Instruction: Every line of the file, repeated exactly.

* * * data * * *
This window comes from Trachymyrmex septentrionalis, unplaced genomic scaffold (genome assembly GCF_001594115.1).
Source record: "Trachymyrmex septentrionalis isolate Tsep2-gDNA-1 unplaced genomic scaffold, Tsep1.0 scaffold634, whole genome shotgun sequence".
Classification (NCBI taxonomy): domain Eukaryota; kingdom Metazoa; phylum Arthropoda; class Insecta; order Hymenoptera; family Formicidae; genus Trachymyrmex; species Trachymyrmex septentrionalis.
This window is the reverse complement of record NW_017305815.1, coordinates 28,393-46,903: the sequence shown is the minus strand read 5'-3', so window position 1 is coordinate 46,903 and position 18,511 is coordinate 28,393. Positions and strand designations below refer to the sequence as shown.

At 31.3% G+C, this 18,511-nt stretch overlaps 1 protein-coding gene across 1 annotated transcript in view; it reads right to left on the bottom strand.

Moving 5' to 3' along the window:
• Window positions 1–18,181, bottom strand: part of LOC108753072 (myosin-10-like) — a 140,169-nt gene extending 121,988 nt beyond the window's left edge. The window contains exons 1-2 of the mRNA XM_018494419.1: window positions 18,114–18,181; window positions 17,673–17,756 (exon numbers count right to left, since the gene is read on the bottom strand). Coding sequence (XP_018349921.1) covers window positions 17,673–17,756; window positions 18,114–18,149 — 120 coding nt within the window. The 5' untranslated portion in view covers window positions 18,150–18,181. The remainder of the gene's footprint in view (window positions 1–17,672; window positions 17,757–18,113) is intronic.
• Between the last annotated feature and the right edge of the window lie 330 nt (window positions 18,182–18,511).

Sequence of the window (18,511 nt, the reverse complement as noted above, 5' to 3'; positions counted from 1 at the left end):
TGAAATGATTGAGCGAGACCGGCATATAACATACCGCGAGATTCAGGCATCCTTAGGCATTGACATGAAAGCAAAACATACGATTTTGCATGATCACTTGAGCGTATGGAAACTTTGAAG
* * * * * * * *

This window comes from Trachymyrmex septentrionalis, unplaced genomic scaffold (genome assembly GCF_001594115.1).
Source record: "Trachymyrmex septentrionalis isolate Tsep2-gDNA-1 unplaced genomic scaffold, Tsep1.0 scaffold634, whole genome shotgun sequence".
Classification (NCBI taxonomy): domain Eukaryota; kingdom Metazoa; phylum Arthropoda; class Insecta; order Hymenoptera; family Formicidae; genus Trachymyrmex; species Trachymyrmex septentrionalis.
This window is the reverse complement of record NW_017305815.1, coordinates 28,393-46,903: the sequence shown is the minus strand read 5'-3', so window position 1 is coordinate 46,903 and position 18,511 is coordinate 28,393. Positions and strand designations below refer to the sequence as shown.

At 31.3% G+C, this 18,511-nt stretch overlaps 1 protein-coding gene across 1 annotated transcript in view; it reads right to left on the bottom strand.

Moving 5' to 3' along the window:
• Window positions 1–18,181, bottom strand: part of LOC108753072 (myosin-10-like) — a 140,169-nt gene extending 121,988 nt beyond the window's left edge. The window contains exons 1-2 of the mRNA XM_018494419.1: window positions 18,114–18,181; window positions 17,673–17,756 (exon numbers count right to left, since the gene is read on the bottom strand). Coding sequence (XP_018349921.1) covers window positions 17,673–17,756; window positions 18,114–18,149 — 120 coding nt within the window. The 5' untranslated portion in view covers window positions 18,150–18,181. The remainder of the gene's footprint in view (window positions 1–17,672; window positions 17,757–18,113) is intronic.
• Between the last annotated feature and the right edge of the window lie 330 nt (window positions 18,182–18,511).

Sequence of the window (18,511 nt, the reverse complement as noted above, 5' to 3'; positions counted from 1 at the left end):
TGAAATGATTGAGCGAGACCGGCATATAACATACCGCGAGATTCAGGCATCCTTAGGCATTGACATGAAAGCAAAACATACGATTTTGCATGATCACTTGAGCGTATGGAAACTTTGAAG